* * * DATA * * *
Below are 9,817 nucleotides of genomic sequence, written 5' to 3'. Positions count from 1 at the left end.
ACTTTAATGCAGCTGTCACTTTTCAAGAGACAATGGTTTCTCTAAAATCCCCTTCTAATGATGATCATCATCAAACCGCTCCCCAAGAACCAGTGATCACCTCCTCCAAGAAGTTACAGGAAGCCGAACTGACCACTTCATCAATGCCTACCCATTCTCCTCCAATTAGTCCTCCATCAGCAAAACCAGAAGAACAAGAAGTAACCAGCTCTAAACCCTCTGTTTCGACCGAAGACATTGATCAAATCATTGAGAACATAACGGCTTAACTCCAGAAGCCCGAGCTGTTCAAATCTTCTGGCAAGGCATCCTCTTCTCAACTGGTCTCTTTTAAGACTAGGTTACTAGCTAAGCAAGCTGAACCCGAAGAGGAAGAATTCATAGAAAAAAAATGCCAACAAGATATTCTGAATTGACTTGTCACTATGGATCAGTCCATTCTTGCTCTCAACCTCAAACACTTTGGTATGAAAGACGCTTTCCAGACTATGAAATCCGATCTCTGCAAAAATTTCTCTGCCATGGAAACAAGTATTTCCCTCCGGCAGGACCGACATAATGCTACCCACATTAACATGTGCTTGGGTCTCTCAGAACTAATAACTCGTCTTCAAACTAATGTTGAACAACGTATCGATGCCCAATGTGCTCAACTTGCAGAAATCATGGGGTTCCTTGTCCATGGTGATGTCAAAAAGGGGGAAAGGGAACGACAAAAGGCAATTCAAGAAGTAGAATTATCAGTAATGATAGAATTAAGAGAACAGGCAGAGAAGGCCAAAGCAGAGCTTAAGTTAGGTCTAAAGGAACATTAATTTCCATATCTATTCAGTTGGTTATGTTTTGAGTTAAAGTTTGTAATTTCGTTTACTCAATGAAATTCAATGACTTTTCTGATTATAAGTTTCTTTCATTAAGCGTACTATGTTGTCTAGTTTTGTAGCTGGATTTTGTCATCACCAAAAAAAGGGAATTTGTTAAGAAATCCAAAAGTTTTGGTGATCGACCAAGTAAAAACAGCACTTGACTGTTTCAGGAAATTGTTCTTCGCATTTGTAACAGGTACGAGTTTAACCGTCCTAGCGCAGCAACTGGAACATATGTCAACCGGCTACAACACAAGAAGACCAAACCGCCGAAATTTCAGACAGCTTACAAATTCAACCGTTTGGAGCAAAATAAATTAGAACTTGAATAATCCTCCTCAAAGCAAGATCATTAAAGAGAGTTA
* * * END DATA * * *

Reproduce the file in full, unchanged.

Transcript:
Below are 9,817 nucleotides of genomic sequence, written 5' to 3'. Positions count from 1 at the left end.
ACTTTAATGCAGCTGTCACTTTTCAAGAGACAATGGTTTCTCTAAAATCCCCTTCTAATGATGATCATCATCAAACCGCTCCCCAAGAACCAGTGATCACCTCCTCCAAGAAGTTACAGGAAGCCGAACTGACCACTTCATCAATGCCTACCCATTCTCCTCCAATTAGTCCTCCATCAGCAAAACCAGAAGAACAAGAAGTAACCAGCTCTAAACCCTCTGTTTCGACCGAAGACATTGATCAAATCATTGAGAACATAACGGCTTAACTCCAGAAGCCCGAGCTGTTCAAATCTTCTGGCAAGGCATCCTCTTCTCAACTGGTCTCTTTTAAGACTAGGTTACTAGCTAAGCAAGCTGAACCCGAAGAGGAAGAATTCATAGAAAAAAAATGCCAACAAGATATTCTGAATTGACTTGTCACTATGGATCAGTCCATTCTTGCTCTCAACCTCAAACACTTTGGTATGAAAGACGCTTTCCAGACTATGAAATCCGATCTCTGCAAAAATTTCTCTGCCATGGAAACAAGTATTTCCCTCCGGCAGGACCGACATAATGCTACCCACATTAACATGTGCTTGGGTCTCTCAGAACTAATAACTCGTCTTCAAACTAATGTTGAACAACGTATCGATGCCCAATGTGCTCAACTTGCAGAAATCATGGGGTTCCTTGTCCATGGTGATGTCAAAAAGGGGGAAAGGGAACGACAAAAGGCAATTCAAGAAGTAGAATTATCAGTAATGATAGAATTAAGAGAACAGGCAGAGAAGGCCAAAGCAGAGCTTAAGTTAGGTCTAAAGGAACATTAATTTCCATATCTATTCAGTTGGTTATGTTTTGAGTTAAAGTTTGTAATTTCGTTTACTCAATGAAATTCAATGACTTTTCTGATTATAAGTTTCTTTCATTAAGCGTACTATGTTGTCTAGTTTTGTAGCTGGATTTTGTCATCACCAAAAAAAGGGAATTTGTTAAGAAATCCAAAAGTTTTGGTGATCGACCAAGTAAAAACAGCACTTGACTGTTTCAGGAAATTGTTCTTCGCATTTGTAACAGGTACGAGTTTAACCGTCCTAGCGCAGCAACTGGAACATATGTCAACCGGCTACAACACAAGAAGACCAAACCGCCGAAATTTCAGACAGCTTACAAATTCAACCGTTTGGAGCAAAATAAATTAGAACTTGAATAATCCTCCTCAAAGCAAGATCATTAAAGAGAGTTA